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OPINION: Cutting CO2 emissions the right thing to do

Earlier this month, the U.S. Environmental Protection Agency proposed new rules that will force South Dakota utilities to decrease their total carbon dioxide emissions by 35 percent by 2030.

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Fifteen years, 35 percent.

Certainly, this is something that can be done — for both the health of our environment and our own health. However, despite the obvious benefi ts, the proposed rule has ignited a battle of the superpowers: it’s wind and natural gas against coal and its allies.

The EPA ensures that its proposal “builds on what states, cities and businesses around the country are already doing,” as EPA administrator Gina McCarthy told the Orlando Sentinel editorial board earlier this month.

Wind energy has seen a boom in our state, and it looks like it will be the direction energy conservatives and environmentalists will push the rest of the energy industry toward. After all, it makes sense to invest more into what we are already investing in. (Unless, of course, you own a coal company or work in the coal industry.) For us, that’s natural gas and wind.

However, Gary Hanson, chairman of South Dakota’s Public Utilities Commission, warns that natural gas, while it is an alternative now, might be the victim of the next EPA regulation change because it also emits carbon dioxide.

Those opposed to the new rules claim that cutting emissions will increase electricity bills and the cost of doing business. The EPA is quick to note that the flexibility and timeframe of the proposed cuts will actually result in smaller consumer electricity bills in or by 2030.

Look, not all change is good. And not everything that will change with this proposed rule will be good. The EPA acknowledges that, along with decreased dependency on coal, there will be job losses in plant construction and mining — but they also fi gure more jobs (upward of 34,000 more) will be created than lost between 2021 to 2025.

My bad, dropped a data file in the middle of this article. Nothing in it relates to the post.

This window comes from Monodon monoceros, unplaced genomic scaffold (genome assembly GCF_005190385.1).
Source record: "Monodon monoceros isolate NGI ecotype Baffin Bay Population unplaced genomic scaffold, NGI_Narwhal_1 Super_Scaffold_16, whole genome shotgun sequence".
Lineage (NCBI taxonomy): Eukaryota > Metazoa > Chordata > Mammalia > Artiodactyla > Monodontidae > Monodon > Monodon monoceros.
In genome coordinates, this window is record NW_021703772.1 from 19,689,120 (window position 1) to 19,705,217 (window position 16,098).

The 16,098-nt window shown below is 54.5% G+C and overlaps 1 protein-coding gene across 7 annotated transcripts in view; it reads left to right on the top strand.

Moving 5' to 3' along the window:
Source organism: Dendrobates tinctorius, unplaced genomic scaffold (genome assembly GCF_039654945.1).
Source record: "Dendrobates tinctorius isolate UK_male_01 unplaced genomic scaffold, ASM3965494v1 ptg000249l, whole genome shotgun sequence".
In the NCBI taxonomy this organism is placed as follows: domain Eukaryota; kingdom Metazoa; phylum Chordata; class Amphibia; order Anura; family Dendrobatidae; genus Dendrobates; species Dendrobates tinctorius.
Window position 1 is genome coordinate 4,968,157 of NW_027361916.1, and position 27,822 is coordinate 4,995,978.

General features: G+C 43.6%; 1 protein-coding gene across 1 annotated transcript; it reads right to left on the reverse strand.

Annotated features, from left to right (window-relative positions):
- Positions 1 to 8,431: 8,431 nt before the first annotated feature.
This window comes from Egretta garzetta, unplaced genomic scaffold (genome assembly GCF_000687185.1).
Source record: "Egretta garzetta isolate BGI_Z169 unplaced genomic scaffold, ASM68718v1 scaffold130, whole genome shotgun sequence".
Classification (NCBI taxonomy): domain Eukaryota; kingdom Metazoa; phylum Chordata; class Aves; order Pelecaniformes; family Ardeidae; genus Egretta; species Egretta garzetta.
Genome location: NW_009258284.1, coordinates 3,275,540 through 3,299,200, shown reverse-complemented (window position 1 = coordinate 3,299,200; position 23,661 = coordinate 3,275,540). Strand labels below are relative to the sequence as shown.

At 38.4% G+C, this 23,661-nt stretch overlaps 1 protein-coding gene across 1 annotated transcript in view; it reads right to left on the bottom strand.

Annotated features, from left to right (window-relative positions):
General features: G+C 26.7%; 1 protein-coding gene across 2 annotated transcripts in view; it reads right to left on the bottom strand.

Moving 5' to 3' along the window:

Now, has the EPA always been right? Nope, but that’s been to its benefi t, too. Dean Baker, a Washington, D.C., economist and the co-founder of the Center for Economic and Policy Research, told ThinkProgress that historically what the EPA has projected new regulations would cost has been significantly less than their actual cost. Why? Because they do not take into consideration new innovations and only base their predictions on what we know and have today.

That’s something we thought of, too. In 15 years, with all of the advancements in technology that we have already made, will a 35 percent cut be enough? Given what is considered “cutting-edge” now versus 15 years ago, we can’t be certain.

Bottom line: For our future, cutting carbon dioxide emissions is the right thing to do. Sure, there will be growing pains but, if we don’t do it now, it will be another conversation that just keeps happening.

The EPA is set to finalize its proposal mid-2015.